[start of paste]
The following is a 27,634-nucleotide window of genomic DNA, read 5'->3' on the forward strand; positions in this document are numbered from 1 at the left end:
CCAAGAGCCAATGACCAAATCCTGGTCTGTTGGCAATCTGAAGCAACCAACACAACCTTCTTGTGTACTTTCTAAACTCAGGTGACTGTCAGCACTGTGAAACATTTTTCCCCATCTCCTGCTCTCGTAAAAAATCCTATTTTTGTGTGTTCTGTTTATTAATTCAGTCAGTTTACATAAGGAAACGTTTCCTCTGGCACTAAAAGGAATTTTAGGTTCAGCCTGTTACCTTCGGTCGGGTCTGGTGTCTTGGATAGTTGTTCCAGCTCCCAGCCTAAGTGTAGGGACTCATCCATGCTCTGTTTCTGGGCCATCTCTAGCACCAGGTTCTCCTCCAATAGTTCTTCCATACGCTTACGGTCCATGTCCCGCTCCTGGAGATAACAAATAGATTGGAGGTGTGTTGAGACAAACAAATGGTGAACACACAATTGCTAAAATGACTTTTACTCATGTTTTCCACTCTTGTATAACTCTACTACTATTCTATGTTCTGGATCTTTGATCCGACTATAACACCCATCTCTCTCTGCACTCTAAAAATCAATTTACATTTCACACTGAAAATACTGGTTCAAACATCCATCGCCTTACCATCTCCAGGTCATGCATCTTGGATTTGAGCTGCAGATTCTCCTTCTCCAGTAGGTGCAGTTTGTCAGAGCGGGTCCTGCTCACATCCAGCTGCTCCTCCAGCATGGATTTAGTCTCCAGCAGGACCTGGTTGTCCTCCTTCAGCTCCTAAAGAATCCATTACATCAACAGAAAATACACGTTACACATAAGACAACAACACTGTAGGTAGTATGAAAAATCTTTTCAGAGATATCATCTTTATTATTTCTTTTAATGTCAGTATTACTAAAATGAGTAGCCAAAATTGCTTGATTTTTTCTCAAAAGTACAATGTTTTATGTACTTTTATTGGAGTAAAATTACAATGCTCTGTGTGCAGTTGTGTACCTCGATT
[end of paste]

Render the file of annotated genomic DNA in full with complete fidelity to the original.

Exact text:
The following is a 27,634-nucleotide window of genomic DNA, read 5'->3' on the forward strand; positions in this document are numbered from 1 at the left end:
CCAAGAGCCAATGACCAAATCCTGGTCTGTTGGCAATCTGAAGCAACCAACACAACCTTCTTGTGTACTTTCTAAACTCAGGTGACTGTCAGCACTGTGAAACATTTTTCCCCATCTCCTGCTCTCGTAAAAAATCCTATTTTTGTGTGTTCTGTTTATTAATTCAGTCAGTTTACATAAGGAAACGTTTCCTCTGGCACTAAAAGGAATTTTAGGTTCAGCCTGTTACCTTCGGTCGGGTCTGGTGTCTTGGATAGTTGTTCCAGCTCCCAGCCTAAGTGTAGGGACTCATCCATGCTCTGTTTCTGGGCCATCTCTAGCACCAGGTTCTCCTCCAATAGTTCTTCCATACGCTTACGGTCCATGTCCCGCTCCTGGAGATAACAAATAGATTGGAGGTGTGTTGAGACAAACAAATGGTGAACACACAATTGCTAAAATGACTTTTACTCATGTTTTCCACTCTTGTATAACTCTACTACTATTCTATGTTCTGGATCTTTGATCCGACTATAACACCCATCTCTCTCTGCACTCTAAAAATCAATTTACATTTCACACTGAAAATACTGGTTCAAACATCCATCGCCTTACCATCTCCAGGTCATGCATCTTGGATTTGAGCTGCAGATTCTCCTTCTCCAGTAGGTGCAGTTTGTCAGAGCGGGTCCTGCTCACATCCAGCTGCTCCTCCAGCATGGATTTAGTCTCCAGCAGGACCTGGTTGTCCTCCTTCAGCTCCTAAAGAATCCATTACATCAACAGAAAATACACGTTACACATAAGACAACAACACTGTAGGTAGTATGAAAAATCTTTTCAGAGATATCATCTTTATTATTTCTTTTAATGTCAGTATTACTAAAATGAGTAGCCAAAATTGCTTGATTTTTTCTCAAAAGTACAATGTTTTATGTACTTTTATTGGAGTAAAATTACAATGCTCTGTGTGCAGTTGTGTACCTCGATT